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Lemley Funeral Service
P.O. Box 126, 1401 N. Church Street
Atkins, AR 72823
Lemley Funeral Service
P.O. Box 126
1401 N. Church Street
Atkins, AR US
If you are looking for information on a particular topic, or if you are looking for a loved one who has been entrusted to our care, you can use the form below to narrow down your search.
What Is An Obituary?
More than merely a 'good-bye' to the deceased, this is a farewell which can detail the life of the deceased. An obituary also serves as notification that an individual has passed away and details of the services that are to take place. Remember that the obituary ideally needs to appear in print a day or more prior to the funeral service. There are some cases where this may not be possible, therefore give some consideration to the guidelines below when composing the obituary.
What To Include?
Naturally, it is vital that the full name, age, city of residence and the location and date of passing is included so that there is no confusion over whom has died. You may wish to consider placing a photograph (which can appear as black & white or in most newspaper's layout) with the text. There are usually charges for the text length and extra charges applied if you are thinking of using a photograph.
In a concise manner, write about the significant events in the life of the deceased. This may include memberships, vocations or interests that the deceased was involved with.
It is common to include a list of those who have survived the deceased. The list should include (where applicable):
The surviving relatives listed above may be listed by name. Other relatives will not be mentioned by name but may be included in terms of their relationship to the deceased. In other words, the obituary may mention that the deceased had 5 grandchildren; 7 nieces etc. However, exceptions to the above rule can be made if, for example, the deceased only had one grandchild or a nephew who was the only person living in the newspaper's distribution area. These exceptions are obviously made based on each individual case.
Also, anyone listed as a special friend or companion is not normally included amongst the list of survivors unless the deceased's blood relatives request that it be so. The obituary's traditional purpose is to list survivors either related through the bloodline or marriage.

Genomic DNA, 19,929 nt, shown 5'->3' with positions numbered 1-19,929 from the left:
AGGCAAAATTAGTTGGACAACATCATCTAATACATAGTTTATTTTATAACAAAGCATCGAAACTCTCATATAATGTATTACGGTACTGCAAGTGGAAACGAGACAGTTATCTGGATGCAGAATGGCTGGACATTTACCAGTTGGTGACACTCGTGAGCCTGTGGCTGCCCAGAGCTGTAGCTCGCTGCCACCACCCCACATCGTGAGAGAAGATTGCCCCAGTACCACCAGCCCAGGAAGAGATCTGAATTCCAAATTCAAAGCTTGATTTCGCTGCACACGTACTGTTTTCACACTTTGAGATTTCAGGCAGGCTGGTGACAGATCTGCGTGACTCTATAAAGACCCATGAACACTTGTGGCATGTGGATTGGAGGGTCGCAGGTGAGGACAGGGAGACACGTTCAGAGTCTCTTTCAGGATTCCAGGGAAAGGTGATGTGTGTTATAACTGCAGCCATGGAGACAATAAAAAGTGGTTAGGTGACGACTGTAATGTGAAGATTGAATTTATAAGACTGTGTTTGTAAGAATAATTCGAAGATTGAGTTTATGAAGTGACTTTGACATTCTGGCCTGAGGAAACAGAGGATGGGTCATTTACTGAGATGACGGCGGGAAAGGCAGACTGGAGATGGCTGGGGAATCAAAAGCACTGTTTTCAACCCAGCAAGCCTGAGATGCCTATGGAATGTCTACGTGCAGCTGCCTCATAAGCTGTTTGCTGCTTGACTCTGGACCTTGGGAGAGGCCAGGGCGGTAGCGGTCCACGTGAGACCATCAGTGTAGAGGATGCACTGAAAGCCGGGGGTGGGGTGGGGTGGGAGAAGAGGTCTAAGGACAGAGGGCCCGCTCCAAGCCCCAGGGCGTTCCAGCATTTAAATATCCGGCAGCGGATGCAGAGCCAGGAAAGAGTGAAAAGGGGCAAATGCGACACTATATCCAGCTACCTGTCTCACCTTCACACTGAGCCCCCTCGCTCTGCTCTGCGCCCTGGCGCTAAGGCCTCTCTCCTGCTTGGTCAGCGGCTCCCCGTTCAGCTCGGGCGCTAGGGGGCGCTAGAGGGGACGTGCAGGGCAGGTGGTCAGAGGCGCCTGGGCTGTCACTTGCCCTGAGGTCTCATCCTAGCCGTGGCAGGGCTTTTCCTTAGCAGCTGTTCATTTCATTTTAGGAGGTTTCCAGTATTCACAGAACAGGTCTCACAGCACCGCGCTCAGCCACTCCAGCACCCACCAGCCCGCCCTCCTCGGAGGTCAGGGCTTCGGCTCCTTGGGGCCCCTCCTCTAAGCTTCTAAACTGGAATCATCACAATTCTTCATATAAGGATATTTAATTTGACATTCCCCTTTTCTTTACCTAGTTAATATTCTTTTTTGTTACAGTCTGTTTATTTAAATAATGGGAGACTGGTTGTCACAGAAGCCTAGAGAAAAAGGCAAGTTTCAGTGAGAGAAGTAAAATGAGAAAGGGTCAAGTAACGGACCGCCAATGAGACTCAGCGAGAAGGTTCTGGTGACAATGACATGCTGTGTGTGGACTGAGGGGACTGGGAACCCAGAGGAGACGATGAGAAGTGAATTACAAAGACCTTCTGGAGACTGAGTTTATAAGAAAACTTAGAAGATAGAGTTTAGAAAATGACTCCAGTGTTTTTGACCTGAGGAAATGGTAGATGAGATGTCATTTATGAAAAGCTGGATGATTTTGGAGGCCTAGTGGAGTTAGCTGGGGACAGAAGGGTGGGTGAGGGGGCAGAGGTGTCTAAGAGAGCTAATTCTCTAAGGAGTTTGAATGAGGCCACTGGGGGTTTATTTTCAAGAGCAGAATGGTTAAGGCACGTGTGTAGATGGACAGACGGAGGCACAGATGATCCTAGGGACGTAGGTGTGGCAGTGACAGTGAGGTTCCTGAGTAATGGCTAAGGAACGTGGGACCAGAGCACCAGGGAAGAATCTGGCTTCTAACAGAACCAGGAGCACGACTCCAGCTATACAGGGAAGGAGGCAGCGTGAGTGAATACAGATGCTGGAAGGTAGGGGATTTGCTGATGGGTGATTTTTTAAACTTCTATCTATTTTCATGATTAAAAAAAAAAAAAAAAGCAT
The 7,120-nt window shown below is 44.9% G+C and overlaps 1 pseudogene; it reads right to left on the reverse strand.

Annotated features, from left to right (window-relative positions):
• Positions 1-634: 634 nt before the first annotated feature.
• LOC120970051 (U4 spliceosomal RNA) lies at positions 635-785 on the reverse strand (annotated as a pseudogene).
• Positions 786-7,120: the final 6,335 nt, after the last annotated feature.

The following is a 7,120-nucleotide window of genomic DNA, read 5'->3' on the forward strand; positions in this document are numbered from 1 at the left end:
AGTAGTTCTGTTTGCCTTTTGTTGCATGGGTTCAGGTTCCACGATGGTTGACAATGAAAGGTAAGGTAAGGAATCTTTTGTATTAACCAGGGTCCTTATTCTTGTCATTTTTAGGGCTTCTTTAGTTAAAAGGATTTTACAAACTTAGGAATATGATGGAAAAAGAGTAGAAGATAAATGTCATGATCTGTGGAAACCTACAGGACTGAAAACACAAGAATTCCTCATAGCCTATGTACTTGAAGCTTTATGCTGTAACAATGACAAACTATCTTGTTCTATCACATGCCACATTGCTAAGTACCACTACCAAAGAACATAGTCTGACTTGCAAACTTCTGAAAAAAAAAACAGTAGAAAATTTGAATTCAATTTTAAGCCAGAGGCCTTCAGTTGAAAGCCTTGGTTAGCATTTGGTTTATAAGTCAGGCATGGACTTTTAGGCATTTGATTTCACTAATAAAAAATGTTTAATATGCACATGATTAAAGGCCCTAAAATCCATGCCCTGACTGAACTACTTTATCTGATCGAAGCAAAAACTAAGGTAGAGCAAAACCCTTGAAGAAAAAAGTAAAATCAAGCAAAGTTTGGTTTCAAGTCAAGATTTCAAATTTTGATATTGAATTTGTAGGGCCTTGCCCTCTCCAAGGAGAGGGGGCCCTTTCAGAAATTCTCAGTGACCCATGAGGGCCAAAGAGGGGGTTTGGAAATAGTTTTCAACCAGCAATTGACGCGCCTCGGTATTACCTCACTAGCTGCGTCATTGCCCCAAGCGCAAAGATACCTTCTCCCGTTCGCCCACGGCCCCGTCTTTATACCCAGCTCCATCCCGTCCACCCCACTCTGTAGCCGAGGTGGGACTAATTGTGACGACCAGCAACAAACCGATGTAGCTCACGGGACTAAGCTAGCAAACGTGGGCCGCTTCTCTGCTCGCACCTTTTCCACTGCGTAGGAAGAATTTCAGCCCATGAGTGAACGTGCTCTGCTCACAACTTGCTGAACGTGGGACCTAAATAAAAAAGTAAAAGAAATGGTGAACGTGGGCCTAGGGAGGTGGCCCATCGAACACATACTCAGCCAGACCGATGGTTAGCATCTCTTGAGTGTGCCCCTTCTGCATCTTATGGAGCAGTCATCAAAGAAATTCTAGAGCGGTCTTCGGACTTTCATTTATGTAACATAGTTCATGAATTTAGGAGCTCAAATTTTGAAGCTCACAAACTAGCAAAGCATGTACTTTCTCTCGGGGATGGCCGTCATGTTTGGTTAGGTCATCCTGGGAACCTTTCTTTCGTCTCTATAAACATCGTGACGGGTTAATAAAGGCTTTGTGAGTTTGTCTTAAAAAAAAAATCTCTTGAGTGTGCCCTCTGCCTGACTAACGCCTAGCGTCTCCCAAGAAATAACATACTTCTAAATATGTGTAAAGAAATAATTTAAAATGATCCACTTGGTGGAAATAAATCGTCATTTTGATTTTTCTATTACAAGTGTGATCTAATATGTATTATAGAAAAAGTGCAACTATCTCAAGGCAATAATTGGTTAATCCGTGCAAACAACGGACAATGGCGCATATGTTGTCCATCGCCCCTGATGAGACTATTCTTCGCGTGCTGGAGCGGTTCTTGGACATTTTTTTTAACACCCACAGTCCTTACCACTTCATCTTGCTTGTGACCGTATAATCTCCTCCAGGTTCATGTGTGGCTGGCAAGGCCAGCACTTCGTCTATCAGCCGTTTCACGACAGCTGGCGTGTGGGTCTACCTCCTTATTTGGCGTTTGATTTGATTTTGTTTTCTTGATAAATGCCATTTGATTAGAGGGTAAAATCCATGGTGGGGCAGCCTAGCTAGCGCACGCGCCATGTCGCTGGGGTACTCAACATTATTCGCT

Additional information such as where the body will be laid to rest and any pallbearer's names or names of honorary pallbearer's may be mentioned.
At this point list the details of the time and location of any services for the deceased: these may include the funeral, burial, wake and memorial service where appropriate.
Some Do's & Don'ts
If you don't know where to start, do read other obituaries to gain an idea of how personal and touching an obituary may be.
Do not utilize the phrase "lie in state" as that only applies to a head of state such as the prime minister or president.
Using the phrase "In lieu of flowers, memorials may be made to..." should be used if a particular charity, church or organization is highly important to be remembered. "Memorial donations may be made to…" suggests that both memorials or flowers may be sent.
Do consider if you wish to send the obituary to newspapers in other cities e.g. to a town where the deceased may have resided previously. Obtain copies of the obituary to send to distant relatives and friends.
Be available to proofread carefully the obituary you (or a combination of you and the funeral home together) have prepared.
Seeing as most newspapers charge by the word when placing an obituary, it may not always be feasible to mention everything that we have stated in our guidelines. Usually the larger the newspaper's circulation the more cost will be involved. Use your own discretion and do not put yourself under any financial hardship. Your loved one would understand. Remember there is no right or wrong length, only what you really want is most important.
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